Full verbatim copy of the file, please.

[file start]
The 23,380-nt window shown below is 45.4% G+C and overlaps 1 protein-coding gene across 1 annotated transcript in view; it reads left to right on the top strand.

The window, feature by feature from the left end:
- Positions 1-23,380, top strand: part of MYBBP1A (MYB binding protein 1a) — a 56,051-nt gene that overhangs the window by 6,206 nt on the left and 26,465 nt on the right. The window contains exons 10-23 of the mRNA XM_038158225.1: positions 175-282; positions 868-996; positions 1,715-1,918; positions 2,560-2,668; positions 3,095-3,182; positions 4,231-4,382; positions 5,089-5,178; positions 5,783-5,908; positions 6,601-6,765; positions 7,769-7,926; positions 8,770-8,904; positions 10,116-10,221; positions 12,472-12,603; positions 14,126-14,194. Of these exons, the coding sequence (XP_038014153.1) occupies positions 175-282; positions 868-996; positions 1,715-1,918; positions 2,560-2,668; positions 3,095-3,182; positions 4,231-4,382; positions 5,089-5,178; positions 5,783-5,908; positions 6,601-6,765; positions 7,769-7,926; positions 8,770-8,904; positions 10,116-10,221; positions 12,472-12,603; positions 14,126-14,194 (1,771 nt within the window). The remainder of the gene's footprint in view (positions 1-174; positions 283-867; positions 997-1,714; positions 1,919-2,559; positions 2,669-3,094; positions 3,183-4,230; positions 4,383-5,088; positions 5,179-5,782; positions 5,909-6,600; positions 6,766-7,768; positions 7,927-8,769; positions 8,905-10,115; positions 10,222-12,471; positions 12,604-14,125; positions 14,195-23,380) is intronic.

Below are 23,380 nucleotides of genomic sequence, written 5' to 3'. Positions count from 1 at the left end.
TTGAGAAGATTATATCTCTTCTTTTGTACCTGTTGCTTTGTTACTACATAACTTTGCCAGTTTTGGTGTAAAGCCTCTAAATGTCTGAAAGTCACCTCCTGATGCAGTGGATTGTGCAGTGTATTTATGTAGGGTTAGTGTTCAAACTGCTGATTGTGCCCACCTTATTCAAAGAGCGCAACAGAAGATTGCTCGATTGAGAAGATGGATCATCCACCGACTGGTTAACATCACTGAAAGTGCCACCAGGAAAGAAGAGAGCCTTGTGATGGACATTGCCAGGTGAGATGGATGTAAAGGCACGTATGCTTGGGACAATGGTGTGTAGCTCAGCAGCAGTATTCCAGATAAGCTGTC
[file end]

The 23,380-nt window shown below is 45.4% G+C and overlaps 1 protein-coding gene across 1 annotated transcript in view; it reads left to right on the top strand.

The window, feature by feature from the left end:
- Positions 1-23,380, top strand: part of MYBBP1A (MYB binding protein 1a) — a 56,051-nt gene that overhangs the window by 6,206 nt on the left and 26,465 nt on the right. The window contains exons 10-23 of the mRNA XM_038158225.1: positions 175-282; positions 868-996; positions 1,715-1,918; positions 2,560-2,668; positions 3,095-3,182; positions 4,231-4,382; positions 5,089-5,178; positions 5,783-5,908; positions 6,601-6,765; positions 7,769-7,926; positions 8,770-8,904; positions 10,116-10,221; positions 12,472-12,603; positions 14,126-14,194. Of these exons, the coding sequence (XP_038014153.1) occupies positions 175-282; positions 868-996; positions 1,715-1,918; positions 2,560-2,668; positions 3,095-3,182; positions 4,231-4,382; positions 5,089-5,178; positions 5,783-5,908; positions 6,601-6,765; positions 7,769-7,926; positions 8,770-8,904; positions 10,116-10,221; positions 12,472-12,603; positions 14,126-14,194 (1,771 nt within the window). The remainder of the gene's footprint in view (positions 1-174; positions 283-867; positions 997-1,714; positions 1,919-2,559; positions 2,669-3,094; positions 3,183-4,230; positions 4,383-5,088; positions 5,179-5,782; positions 5,909-6,600; positions 6,766-7,768; positions 7,927-8,769; positions 8,905-10,115; positions 10,222-12,471; positions 12,604-14,125; positions 14,195-23,380) is intronic.

Below are 23,380 nucleotides of genomic sequence, written 5' to 3'. Positions count from 1 at the left end.
TTGAGAAGATTATATCTCTTCTTTTGTACCTGTTGCTTTGTTACTACATAACTTTGCCAGTTTTGGTGTAAAGCCTCTAAATGTCTGAAAGTCACCTCCTGATGCAGTGGATTGTGCAGTGTATTTATGTAGGGTTAGTGTTCAAACTGCTGATTGTGCCCACCTTATTCAAAGAGCGCAACAGAAGATTGCTCGATTGAGAAGATGGATCATCCACCGACTGGTTAACATCACTGAAAGTGCCACCAGGAAAGAAGAGAGCCTTGTGATGGACATTGCCAGGTGAGATGGATGTAAAGGCACGTATGCTTGGGACAATGGTGTGTAGCTCAGCAGCAGTATTCCAGATAAGCTGTC